Thursday, August 21, 2014

#Sacred Water

Late summer in a year of the lowest water on record is golden. My 91 year old neighbor, who has lived on her land since 1948, told me it’s the least water she has ever known. Another 90 year old intrepid female homesteader remarks that it has been a decades long trend to less water. The mountains used to hold snow pack well into summer. I have not seen summer snow in 16 years here. This last winter, compared to her stories of 7 feet at the summits, there was only a slight dusting.

Meeting people at the Post Office picking up mail the usual 'How are you,' has been replaced with 'Do you have water?'

Welcome moisture a few days ago washed the dust away as thunder vibrated the forest and lightening streaked the sky. Simultaneous rejoicing and prayers that no fires are ignited. Grateful none were, not near by.

Formerly lush green lawns now crunch lightly underfoot, a mottled straw and dusky jade beneath the shade of oaks. I’m learning to love this new palette, particularly in orange sunsets.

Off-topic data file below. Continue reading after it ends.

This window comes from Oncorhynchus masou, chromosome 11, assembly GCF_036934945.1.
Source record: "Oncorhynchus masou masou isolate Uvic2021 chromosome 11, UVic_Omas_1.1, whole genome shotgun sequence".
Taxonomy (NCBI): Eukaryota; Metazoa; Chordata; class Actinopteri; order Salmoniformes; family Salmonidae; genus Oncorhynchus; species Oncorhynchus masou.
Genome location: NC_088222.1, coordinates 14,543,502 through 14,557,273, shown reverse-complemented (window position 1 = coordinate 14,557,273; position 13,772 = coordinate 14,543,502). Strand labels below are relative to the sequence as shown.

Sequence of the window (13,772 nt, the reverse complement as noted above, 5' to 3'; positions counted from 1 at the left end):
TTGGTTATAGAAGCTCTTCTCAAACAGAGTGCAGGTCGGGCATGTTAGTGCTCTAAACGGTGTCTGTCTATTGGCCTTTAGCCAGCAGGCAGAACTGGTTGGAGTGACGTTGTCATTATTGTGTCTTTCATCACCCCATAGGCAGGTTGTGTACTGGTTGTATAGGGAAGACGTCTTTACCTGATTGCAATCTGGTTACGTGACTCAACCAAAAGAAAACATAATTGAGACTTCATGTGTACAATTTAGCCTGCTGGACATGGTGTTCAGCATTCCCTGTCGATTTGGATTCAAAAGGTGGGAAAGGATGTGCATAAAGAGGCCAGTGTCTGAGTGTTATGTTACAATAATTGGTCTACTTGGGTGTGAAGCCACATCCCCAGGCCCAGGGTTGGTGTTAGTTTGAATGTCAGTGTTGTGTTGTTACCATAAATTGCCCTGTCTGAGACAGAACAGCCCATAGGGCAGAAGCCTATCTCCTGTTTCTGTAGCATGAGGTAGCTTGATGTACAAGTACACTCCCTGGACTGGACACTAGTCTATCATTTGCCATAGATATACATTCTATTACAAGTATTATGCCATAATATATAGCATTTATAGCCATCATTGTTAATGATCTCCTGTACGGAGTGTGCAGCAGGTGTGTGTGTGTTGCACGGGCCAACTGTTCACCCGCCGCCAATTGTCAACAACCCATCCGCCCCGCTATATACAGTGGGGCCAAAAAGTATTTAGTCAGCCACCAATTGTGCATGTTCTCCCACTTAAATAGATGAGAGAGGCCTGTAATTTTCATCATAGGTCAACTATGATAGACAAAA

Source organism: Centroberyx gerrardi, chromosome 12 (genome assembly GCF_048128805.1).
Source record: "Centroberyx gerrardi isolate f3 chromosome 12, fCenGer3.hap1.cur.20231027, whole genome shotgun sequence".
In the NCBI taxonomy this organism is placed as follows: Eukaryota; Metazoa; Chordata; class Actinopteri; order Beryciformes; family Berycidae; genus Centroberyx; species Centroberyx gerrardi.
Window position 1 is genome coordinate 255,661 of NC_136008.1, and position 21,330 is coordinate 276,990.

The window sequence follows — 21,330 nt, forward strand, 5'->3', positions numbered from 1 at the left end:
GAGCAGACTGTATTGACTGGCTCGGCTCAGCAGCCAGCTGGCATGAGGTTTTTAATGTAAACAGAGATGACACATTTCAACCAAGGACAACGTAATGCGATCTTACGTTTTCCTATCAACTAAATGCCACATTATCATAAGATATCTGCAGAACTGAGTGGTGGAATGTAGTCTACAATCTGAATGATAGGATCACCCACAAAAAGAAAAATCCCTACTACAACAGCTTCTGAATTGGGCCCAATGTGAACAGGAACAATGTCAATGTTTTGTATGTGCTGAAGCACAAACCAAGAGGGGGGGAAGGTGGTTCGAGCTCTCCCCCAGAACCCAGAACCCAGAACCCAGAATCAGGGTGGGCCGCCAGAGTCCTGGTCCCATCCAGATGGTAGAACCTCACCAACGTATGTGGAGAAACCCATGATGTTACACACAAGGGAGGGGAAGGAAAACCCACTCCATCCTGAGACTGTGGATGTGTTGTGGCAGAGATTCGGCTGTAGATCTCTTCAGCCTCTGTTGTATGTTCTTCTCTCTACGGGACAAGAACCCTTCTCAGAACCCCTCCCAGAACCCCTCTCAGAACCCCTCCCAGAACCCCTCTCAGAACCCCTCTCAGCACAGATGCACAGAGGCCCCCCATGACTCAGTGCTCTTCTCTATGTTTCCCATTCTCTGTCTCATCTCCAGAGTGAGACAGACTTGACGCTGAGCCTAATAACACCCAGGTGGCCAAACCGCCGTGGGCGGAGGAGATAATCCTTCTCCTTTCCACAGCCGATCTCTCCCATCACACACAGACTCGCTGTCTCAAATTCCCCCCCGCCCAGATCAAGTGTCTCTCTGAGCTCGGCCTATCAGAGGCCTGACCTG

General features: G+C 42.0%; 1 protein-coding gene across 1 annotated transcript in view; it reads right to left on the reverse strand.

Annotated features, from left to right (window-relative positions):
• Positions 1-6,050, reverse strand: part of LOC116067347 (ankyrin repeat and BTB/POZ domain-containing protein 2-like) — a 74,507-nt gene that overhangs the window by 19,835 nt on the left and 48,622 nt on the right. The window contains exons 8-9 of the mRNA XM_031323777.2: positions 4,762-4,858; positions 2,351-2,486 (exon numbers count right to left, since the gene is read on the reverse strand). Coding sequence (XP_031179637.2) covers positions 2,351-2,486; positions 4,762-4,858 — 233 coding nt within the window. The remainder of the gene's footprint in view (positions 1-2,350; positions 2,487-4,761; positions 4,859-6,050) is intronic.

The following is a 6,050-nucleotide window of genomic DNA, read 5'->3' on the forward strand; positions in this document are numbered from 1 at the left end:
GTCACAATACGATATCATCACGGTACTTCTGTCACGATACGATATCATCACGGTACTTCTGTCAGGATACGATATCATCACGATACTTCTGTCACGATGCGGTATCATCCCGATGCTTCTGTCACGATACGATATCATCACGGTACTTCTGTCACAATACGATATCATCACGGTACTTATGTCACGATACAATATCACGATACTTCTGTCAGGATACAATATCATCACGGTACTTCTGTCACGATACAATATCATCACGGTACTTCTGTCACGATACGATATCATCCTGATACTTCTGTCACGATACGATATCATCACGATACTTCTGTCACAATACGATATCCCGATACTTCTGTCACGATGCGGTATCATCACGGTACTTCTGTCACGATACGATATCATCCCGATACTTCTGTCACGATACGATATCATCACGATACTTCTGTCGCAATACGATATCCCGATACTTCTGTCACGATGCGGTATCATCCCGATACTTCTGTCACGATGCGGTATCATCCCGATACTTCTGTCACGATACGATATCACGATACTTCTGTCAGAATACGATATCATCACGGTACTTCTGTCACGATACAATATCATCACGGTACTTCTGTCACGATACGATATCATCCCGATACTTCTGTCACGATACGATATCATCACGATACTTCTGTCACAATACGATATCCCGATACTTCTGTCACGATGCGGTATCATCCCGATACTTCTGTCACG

Chicory thrives without water, popping up all over seeming to draw moisture from hidden places. Plantain still pops visibly in the dry landscape. Star thistle brings the bees to the garden. Vervain dots the meadow. Rosemary, oregano, catmint, feverfew, Fo-ti, lavendar, wormwood, mock orange, hawthorn, rose campion, lambs ears, echinops and the old fashioned roses are all alive without any care.

I am grateful to have water, savor the elixir every day. I’m grateful the earth is a closed system and water is somewhere on the planet, if not here in the dry west. I wonder a lot about how we treat our water. What do I put in to it? Would I drink it? So many questions to meditate with around this necessary component to human life.

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